• The Sunday Assembly Schism

    sunday-assembly_32304Last week, I was told that my local NPR stations was doing a story about the possibility of a Sunday Assembly (i.e. The Atheist Church) forming in Philadelphia. I have to admit that I was somewhat surprised by this for two reasons. First, we already have an “atheist church” in Philadelphia and it is called the Society of Ethical Culture. Second, I’m the head of PhillyCoR and this NPR story is the first I have heard of this. I would think that if the Sunday Assembly people wanted to form a group in Philly, I would be the first to know about it.

    That aside, CNN’s belief page recently published a story about how there is a great schism within the Sunday Assembly. Apparently, the Sunday Assembly in NYC had some problems when the London based leaders told the local leaders to distance themselves from atheism. Lee Moore talks about the problems he had with that and why he and others decided to form the Godless Revival instead.

    While I see the need to be a more humanistic group to attract more people, I also agree with Moore that atheists are really the target market demographic for these kinds of groups. So I guess I’m in the middle. I think the Sunday Assembly shouldn’t distance themselves from atheism, but I also see the appeal of a big tent approach.

    Ultimately, the only reason Sunday Assembly is even on the map is because the media has billed it as the “atheist church.” Personally, that really pisses me off because as I stated before, there are already “atheist churches” and have been for quite some time. In fact, the Society of Ethical Culture has been around for a long time and they are far more of an atheist church than Sunday Assembly. For starters, they don’t just meet once a month like the Sunday Assembly does; they meet every Sunday… just like church services. Also, they are actually considered a legal religious organization. Our Philly branch even gets free parking for “religious” functions.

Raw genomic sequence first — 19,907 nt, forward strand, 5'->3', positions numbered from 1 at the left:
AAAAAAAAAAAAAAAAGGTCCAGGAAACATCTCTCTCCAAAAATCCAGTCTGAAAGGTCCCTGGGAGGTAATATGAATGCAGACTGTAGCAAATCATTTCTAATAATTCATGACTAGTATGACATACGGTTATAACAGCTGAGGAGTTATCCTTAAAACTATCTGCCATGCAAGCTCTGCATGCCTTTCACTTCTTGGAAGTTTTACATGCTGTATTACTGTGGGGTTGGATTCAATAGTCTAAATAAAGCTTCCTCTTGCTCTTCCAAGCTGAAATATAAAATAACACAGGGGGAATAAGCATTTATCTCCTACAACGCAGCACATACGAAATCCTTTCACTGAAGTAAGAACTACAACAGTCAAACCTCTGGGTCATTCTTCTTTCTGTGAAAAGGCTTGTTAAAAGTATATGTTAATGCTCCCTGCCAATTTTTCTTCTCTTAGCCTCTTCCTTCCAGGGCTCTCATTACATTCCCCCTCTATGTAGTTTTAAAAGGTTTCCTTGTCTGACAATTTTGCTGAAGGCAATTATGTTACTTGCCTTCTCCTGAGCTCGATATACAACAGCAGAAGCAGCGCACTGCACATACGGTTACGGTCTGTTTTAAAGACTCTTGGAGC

Honestly, I don’t really see the need for either the Sunday Assembly or the Godless Revival since there are already “atheist churches” and atheist meetups for socializing. With that said, I also see nothing against having such organizations and if either group wanted to start up in Philly, I would be glad to help out and promote them. The more the merrier!

    Ultimately, I think Hemant Mehta’s analysis was pretty spot on when he talked about how there can be two competing “atheist churches” just as there are TONS of competing Christians churches and that never makes the news. I also think he was correct in pointing out that very few atheists are actually involved with either group at the moment.

    The Sunday Assembly is marketed to large cities and large cities already have atheist/humanist groups. Those who really want to organize in this way are almost certainly members of existing atheist/humanist group in those cities. The fact is that because of the media hype, there are some who would be willing to check out these groups, but they probably won’t stay. It’s just a novelty created by the media.

    However, I could be wrong and maybe one or both of these new “churches” will catch on and become another voice in our greater community of reason. That would be great too. This so called “schism” is nothing of the sort. No matter what happens, it is a win for non-believers. If the two “churches” survive, then the more the merrier. If both fail, then those who were part of it will find an already existing group in their big city. Do you want to find one of these already exiting groups? UnitedCoR.org!

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    Category: AtheismAtheist InfightingfeaturedHumanismsecularism


    Article by: Staks Rosch

    Staks Rosch is a writer for the Skeptic Ink Network & Huffington Post, and is also a freelance writer for Publishers Weekly. Currently he serves as the head of the Philadelphia Coalition of Reason and is a stay-at-home dad.